Michelle Phan shares 4 great morning stretches on her website – a neck and shoulder stretch, chest flex, standing stretch and a hamstring stretch. I’ve actually gone as far as printing off her diagrams and sticking them to my bedroom wall, resolving to do these daily! Michelle Greenman also shares a great scan of recommended morning stretches on her site too.

Evening Routine

No Bright Screens in the Bedroom

Bright light from laptops and phones ‘can suppress your body’s production of melatonin and make it harder to sleep’. Ned and I are part of the way there, where we have made a conscious decision to have no TV in the bedroom. The next step is a full-on device ban! In the meantime, I use a black background setting when reading eBooks and have heard good things about Flux, if you absolutely can’t get away from your laptop in bed.

Dental Hygiene

This one took me several years to really grasp the importance, after yet another stern word from my hygienist. The key thing here is ‘habit stacking’ as mentioned above. I now floss a minimum of once a day and that’s because I place my floss right next to my toothbrush. Simple, but effective! After brushing my teeth, I then go to town on them with my dental floss and also use teepees for those hard-to-reach gaps between molars. Since doing this, my oral health has improved greatly.

No Caffeine or Food After a Set Time

Sleep.org advises avoiding caffeine, nicotine and eating four to six hours bedtime.

Try the ‘Night Before List’

Chris Brogan has some some great advice for How to Get More Done, but what really interested me was his ‘night before’ list I read about here.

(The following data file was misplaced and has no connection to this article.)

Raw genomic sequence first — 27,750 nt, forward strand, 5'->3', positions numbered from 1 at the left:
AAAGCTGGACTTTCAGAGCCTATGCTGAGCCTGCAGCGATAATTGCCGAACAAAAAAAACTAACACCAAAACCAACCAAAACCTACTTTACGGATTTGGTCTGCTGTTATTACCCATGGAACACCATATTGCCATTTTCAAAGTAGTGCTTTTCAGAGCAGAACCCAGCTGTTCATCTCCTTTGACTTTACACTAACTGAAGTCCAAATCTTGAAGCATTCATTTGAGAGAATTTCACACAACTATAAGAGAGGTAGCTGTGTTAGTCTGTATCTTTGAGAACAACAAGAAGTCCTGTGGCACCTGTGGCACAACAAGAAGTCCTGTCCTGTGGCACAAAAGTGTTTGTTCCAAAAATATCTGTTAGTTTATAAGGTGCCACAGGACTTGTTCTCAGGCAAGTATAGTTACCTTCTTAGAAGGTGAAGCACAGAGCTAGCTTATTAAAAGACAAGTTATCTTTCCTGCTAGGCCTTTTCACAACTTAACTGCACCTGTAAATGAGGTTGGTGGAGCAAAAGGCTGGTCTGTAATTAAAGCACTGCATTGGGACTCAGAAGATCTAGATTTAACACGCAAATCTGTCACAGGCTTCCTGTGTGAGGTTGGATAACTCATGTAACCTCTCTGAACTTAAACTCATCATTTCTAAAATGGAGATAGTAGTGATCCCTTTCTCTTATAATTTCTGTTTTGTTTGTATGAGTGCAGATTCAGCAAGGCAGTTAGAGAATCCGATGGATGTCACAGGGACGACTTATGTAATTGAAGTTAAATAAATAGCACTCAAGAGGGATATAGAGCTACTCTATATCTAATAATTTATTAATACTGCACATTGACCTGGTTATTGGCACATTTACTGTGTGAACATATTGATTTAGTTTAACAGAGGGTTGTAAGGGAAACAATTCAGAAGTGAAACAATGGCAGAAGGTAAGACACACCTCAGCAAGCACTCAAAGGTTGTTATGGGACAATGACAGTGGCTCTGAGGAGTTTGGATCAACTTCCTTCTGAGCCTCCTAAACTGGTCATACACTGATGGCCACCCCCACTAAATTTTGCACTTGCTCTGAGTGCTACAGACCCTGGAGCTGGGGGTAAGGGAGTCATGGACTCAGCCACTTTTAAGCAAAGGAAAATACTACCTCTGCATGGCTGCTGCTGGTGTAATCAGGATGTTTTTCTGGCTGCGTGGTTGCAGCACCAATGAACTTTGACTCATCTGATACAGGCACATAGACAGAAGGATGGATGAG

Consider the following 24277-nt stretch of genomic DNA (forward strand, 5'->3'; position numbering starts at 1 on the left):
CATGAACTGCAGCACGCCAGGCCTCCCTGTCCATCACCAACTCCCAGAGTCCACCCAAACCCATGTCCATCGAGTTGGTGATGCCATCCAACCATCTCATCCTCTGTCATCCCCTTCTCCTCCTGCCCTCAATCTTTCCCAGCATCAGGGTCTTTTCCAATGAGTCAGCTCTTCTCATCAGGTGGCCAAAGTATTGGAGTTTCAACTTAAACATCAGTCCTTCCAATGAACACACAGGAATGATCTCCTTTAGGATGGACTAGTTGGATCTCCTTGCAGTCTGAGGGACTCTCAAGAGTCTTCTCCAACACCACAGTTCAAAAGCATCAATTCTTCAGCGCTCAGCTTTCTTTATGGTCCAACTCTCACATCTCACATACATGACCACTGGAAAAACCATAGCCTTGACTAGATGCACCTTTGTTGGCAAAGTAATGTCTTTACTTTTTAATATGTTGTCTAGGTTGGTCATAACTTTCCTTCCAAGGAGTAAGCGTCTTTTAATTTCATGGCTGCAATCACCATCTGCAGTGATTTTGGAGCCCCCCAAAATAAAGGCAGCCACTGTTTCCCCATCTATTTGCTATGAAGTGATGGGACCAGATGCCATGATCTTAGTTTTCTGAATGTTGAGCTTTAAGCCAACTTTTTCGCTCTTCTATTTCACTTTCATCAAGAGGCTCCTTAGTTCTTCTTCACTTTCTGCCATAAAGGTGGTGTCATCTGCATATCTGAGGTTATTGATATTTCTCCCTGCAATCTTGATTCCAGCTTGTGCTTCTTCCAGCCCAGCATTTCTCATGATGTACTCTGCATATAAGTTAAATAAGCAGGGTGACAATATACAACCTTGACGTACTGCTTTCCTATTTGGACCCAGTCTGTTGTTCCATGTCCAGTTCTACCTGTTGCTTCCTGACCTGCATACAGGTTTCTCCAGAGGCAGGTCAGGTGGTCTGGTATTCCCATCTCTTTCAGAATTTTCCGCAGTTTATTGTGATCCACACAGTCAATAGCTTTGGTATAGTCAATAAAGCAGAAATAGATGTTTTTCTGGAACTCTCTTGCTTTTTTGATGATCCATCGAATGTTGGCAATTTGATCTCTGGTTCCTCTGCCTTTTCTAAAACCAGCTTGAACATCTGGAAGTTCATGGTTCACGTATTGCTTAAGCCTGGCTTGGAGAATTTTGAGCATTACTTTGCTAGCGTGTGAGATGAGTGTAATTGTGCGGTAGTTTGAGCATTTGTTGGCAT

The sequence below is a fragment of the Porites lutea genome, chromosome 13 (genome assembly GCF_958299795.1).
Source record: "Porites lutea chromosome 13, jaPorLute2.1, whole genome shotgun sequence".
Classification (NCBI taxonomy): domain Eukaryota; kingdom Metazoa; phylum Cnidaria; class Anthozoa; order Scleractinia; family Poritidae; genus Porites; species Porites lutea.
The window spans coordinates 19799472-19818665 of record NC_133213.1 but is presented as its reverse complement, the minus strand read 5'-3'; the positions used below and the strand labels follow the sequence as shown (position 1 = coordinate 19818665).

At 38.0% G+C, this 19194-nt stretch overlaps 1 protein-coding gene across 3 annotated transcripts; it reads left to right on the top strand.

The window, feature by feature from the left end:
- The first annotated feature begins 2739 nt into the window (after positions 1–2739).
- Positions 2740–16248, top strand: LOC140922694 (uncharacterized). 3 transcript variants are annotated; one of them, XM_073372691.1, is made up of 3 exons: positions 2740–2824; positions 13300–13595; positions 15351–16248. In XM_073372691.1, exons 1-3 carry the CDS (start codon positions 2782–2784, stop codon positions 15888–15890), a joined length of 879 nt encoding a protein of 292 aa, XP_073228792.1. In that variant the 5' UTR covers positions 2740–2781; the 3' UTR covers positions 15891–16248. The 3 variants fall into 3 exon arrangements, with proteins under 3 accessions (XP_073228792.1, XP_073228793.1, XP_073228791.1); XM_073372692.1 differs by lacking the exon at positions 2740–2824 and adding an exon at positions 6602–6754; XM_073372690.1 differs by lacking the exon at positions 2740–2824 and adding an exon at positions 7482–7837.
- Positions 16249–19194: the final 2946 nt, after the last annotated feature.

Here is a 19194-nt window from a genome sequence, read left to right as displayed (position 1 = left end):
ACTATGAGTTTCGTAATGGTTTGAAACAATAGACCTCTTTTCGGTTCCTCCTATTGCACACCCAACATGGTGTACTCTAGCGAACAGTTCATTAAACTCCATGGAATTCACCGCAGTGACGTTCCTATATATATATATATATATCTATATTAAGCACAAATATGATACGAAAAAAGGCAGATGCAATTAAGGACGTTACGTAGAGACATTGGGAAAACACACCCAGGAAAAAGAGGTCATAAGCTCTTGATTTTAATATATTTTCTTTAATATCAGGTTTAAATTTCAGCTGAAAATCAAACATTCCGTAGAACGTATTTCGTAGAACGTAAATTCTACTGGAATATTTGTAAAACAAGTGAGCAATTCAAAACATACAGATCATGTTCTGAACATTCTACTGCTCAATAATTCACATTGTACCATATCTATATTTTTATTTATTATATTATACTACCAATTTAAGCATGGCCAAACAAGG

Tomorrow, I’m going to ____________________.
To be ready, I need to ___________________.
I will remember my ______________.
The random thoughts that just filled my head are ______________.
Also remember to _______________.

General Good Habits

Get a Blackboard

Blackboard Weekly Planner
Our blackboard weekly planner, to track exercise and plan meals

The one thing Ned and I well when it comes to routines is plan out our weekly meals, working out when we’re both in and who should own each meal. In terms of accountability, I also add my proposed exercise plans and then he can always call me up on them if I don’t follow through.

What I love about tracking the week ahead on a blackboard is I have a constant visual reminder about my plans.

For Your Career

Snippets
I have picked up some great tips from working at Google. One of them is ‘snippets’. Although I don’t necessarily fill this in every single week, it’s essentially a page that you update weekly with your list of tasks. This has multiple benefits; 1) colleagues across the globe can keep track of your projects, 2) when it comes to performance review or building a case for promotion, you can just print your snippets out and highlight the key achievements. This has helped me in my last two promo cycles, as very often once a project is done it’s forgotten about.

Update Your CV Every 6 Months
I found this great tip at MyDomaine. The reason why this is invaluable is that if you’re stuck in the same job for multiple jobs, you may have lost the specifics of a key project, or forgotten a key metric that really sums up your responsibilities. If you keep the CV as a living document, you’re better suited to apply for any role that comes up at short notice.

Helpful Links

  1. The 24-Minute Morning Routine That Will Make You an Entrepreneurial Rock Star
  2. Program Your Day to Defeat Distractions and Stick to Your Daily Routine
  3. 6 Morning Rituals to JumpStart Your Day
  4. How to Develop a Routine That Works – And Stick To It
  5. 8 Step Ayurvedic Morning Ritual
  6. This nighttime routine will help you be more productive in the morning
  7. Establishing Morning and Evening Routines